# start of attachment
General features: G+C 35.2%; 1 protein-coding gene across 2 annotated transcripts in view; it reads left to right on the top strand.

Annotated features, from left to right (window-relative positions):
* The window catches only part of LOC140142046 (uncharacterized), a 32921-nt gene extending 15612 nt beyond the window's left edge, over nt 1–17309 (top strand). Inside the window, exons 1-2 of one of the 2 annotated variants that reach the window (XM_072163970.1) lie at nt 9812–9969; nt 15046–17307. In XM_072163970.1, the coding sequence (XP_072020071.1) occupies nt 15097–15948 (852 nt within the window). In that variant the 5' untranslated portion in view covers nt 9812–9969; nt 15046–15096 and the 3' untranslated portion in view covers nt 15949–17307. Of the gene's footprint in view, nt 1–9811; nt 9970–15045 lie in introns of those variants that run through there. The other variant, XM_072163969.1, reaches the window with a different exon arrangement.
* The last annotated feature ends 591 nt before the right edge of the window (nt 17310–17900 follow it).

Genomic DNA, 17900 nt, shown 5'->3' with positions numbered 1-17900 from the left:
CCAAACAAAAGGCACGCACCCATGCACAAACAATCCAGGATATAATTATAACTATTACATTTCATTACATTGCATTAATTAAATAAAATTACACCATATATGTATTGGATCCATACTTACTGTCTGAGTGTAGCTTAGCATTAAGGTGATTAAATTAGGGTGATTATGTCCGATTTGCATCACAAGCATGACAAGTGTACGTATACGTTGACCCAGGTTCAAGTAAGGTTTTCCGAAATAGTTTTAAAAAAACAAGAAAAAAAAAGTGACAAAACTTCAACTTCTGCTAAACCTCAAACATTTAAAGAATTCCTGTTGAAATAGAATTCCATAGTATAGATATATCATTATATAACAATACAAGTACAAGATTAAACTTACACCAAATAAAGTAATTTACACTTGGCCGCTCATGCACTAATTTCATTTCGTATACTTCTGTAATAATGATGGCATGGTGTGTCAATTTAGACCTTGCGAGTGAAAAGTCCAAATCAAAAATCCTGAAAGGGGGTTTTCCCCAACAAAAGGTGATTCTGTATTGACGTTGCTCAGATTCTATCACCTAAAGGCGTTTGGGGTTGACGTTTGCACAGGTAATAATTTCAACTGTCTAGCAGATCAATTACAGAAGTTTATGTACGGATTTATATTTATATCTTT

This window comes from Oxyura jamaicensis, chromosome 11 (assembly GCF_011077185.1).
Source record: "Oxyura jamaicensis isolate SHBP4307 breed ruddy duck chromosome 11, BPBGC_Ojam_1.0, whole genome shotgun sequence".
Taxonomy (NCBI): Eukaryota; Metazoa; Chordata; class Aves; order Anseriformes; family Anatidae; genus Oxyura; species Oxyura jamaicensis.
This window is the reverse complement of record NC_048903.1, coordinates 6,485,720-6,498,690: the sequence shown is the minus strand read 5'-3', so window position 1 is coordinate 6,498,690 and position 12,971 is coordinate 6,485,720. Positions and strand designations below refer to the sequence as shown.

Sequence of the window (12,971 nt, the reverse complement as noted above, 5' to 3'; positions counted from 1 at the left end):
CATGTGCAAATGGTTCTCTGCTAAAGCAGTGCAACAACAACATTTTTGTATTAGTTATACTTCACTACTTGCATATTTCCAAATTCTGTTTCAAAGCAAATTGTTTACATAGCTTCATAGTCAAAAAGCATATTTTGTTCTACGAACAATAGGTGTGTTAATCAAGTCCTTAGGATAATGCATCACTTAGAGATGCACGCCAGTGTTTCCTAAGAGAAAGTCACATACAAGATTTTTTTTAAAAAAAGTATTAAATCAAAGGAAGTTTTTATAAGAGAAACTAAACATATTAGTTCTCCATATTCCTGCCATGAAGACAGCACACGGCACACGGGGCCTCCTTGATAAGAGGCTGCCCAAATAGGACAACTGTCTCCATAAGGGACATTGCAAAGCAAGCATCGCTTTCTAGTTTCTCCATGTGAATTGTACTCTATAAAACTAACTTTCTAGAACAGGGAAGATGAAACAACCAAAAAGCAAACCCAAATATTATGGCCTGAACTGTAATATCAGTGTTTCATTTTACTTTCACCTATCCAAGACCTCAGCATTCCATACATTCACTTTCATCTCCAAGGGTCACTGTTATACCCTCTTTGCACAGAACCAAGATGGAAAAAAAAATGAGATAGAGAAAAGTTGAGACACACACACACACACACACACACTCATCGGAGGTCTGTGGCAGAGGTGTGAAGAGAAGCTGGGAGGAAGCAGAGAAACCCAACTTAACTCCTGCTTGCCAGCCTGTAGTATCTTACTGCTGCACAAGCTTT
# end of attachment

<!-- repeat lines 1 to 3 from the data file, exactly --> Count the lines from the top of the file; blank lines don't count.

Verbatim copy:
General features: G+C 35.2%; 1 protein-coding gene across 2 annotated transcripts in view; it reads left to right on the top strand.

Annotated features, from left to right (window-relative positions):
* The window catches only part of LOC140142046 (uncharacterized), a 32921-nt gene extending 15612 nt beyond the window's left edge, over nt 1–17309 (top strand). Inside the window, exons 1-2 of one of the 2 annotated variants that reach the window (XM_072163970.1) lie at nt 9812–9969; nt 15046–17307. In XM_072163970.1, the coding sequence (XP_072020071.1) occupies nt 15097–15948 (852 nt within the window). In that variant the 5' untranslated portion in view covers nt 9812–9969; nt 15046–15096 and the 3' untranslated portion in view covers nt 15949–17307. Of the gene's footprint in view, nt 1–9811; nt 9970–15045 lie in introns of those variants that run through there. The other variant, XM_072163969.1, reaches the window with a different exon arrangement.